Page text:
Calum Chace author of Surviving AI
Calum Chace is a writer of fiction and non-fiction, primarily on the subject of artificial intelligence. In March 2015 he published “Pandora’s Brain”, a techno-thriller about the creation of superintelligence. He is a regular speaker on artificial intelligence and related technologies and runs a blog on the subject at www.pandoras-brain.com.
Prior to writing “Pandora’s Brain”, Calum had a 30-year career in journalism and business, in which he was a marketer, a strategy consultant and a CEO. He maintains his interest in business by serving as chairman and coach for a selection of growing companies. In 2000 he co-wrote “The Internet Startup Bible”, a business best-seller published by Random House.
He studied philosophy at Oxford University, where he discovered that the science fiction he had been reading since boyhood was philosophy in fancy dress.
Artificial intelligence (AI) is humanity’s most powerful technology. Software that solves problems and turns data into insight has already revolutionised our lives, and the revolution is accelerating.
For most of us, the most obvious manifestation of AI today is the smartphone. We take them for granted now, but many of us are glued to them: they bring all the world’s knowledge to our fingertips, as well as angry birds and zombies. They are emphatically not just a luxury for people in developed countries: they provide clever payment systems, education, and market information which enable people in the emerging markets to compete and participate in the modern world.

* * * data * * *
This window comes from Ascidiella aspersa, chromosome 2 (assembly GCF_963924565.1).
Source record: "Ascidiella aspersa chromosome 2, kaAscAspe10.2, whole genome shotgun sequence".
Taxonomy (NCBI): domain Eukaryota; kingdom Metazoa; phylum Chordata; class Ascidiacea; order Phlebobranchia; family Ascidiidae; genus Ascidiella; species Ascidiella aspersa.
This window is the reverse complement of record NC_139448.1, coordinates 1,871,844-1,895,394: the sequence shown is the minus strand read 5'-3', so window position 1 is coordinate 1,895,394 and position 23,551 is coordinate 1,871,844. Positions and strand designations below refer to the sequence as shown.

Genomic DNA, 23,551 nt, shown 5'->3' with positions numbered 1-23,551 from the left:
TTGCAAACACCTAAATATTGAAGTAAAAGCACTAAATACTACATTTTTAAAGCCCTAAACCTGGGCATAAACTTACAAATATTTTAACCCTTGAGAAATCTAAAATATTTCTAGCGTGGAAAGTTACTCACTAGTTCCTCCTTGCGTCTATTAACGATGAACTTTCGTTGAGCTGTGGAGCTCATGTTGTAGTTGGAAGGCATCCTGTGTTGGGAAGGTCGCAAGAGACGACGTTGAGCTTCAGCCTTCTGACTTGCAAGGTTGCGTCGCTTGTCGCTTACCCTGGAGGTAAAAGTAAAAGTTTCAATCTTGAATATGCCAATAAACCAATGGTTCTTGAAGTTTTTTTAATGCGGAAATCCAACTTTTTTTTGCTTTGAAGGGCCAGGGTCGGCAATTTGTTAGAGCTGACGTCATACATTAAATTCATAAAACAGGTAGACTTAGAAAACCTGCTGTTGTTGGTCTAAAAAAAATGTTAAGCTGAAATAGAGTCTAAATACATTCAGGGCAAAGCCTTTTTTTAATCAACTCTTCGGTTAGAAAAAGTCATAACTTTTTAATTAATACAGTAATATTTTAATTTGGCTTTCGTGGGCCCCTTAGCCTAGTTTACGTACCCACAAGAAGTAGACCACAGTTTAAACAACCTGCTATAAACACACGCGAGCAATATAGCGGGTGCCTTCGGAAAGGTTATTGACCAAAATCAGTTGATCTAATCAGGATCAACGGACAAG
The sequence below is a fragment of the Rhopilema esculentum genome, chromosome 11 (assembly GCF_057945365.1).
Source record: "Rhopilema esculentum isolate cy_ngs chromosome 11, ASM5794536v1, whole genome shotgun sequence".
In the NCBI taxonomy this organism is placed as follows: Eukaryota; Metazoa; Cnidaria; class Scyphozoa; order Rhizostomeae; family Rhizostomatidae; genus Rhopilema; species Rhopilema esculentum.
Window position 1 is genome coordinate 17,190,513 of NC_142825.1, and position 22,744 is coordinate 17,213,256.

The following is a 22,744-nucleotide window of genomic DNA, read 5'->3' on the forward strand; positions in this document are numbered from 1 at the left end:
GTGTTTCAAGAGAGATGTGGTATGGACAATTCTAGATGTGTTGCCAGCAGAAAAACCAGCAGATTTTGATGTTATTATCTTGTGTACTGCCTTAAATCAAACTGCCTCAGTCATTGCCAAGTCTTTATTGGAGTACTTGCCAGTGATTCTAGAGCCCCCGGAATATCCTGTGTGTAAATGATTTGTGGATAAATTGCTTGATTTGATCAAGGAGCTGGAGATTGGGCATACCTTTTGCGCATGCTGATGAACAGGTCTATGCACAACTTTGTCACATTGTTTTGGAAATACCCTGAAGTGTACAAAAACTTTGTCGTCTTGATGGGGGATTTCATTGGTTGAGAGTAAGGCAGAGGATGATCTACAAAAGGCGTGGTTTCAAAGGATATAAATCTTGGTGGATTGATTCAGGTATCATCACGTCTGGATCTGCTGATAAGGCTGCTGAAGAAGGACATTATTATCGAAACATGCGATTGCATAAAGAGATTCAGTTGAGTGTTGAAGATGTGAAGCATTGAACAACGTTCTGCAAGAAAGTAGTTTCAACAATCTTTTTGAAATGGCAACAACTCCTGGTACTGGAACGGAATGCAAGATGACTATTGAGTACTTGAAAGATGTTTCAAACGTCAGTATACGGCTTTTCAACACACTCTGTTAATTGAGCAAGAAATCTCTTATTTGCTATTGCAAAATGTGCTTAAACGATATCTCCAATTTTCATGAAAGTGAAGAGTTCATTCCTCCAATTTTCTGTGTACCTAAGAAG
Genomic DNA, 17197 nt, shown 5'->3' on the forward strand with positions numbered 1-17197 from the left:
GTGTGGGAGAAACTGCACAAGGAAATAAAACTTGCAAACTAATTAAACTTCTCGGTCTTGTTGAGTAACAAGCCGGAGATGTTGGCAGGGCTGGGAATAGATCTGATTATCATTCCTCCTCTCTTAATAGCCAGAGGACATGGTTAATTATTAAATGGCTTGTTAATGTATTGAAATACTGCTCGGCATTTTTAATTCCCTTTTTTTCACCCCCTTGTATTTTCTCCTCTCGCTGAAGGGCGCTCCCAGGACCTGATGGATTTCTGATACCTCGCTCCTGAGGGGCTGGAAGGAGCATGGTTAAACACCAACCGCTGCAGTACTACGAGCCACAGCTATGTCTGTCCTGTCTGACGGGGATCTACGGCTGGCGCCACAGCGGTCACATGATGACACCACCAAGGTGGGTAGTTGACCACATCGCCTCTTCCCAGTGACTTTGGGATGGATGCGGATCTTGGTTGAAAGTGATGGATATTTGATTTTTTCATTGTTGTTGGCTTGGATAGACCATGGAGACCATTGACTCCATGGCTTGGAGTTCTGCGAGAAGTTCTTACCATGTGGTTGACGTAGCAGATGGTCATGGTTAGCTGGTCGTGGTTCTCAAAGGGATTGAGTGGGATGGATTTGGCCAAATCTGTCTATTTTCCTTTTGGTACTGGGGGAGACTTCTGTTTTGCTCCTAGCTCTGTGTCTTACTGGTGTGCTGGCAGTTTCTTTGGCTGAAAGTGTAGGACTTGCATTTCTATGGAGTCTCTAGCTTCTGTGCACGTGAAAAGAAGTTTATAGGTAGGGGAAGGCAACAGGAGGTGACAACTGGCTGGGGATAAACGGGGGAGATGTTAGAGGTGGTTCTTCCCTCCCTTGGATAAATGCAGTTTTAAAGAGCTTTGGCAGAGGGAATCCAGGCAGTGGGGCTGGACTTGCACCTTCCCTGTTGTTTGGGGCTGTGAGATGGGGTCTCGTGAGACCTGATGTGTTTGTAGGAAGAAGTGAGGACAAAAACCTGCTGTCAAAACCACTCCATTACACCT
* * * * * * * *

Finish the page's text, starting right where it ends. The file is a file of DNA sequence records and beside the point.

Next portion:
The evolution of smartphones so far offers an intriguing analogy for the development of AI in the future. Nobody suggested thirty years ago that we would have powerful AIs in our pockets in the form of telephones, but now that it has happened it seems obvious. It is also entirely logical. We are highly social animals. Because we have language we can communicate complicated ideas, suggestions and instructions; we can work together in large teams and organise, produce economic surpluses, develop technologies. It’s because of our unrivalled ability to communicate that we control the fate of this planet and every species on it. It wasn’t and couldn’t have been predicted in advance, but in hindsight what could be more logical than our most powerful technology, AI, becoming available to most of us in the form of a communication device?
Thirty years ago we didn’t know how the mobile phone market would develop. Today we don’t know how the digital disruption which is transforming so many industries will evolve over the next thirty years. We don’t know whether technological unemployment will be the result of the automation of jobs by AI, or whether humans will find new jobs in the way we have done since the start of the industrial revolution. What is the equivalent of the smartphone phenomenon for digital disruption and automation? Chances are it will be something different from what most people expect today, but it will look entirely natural and predictable in hindsight.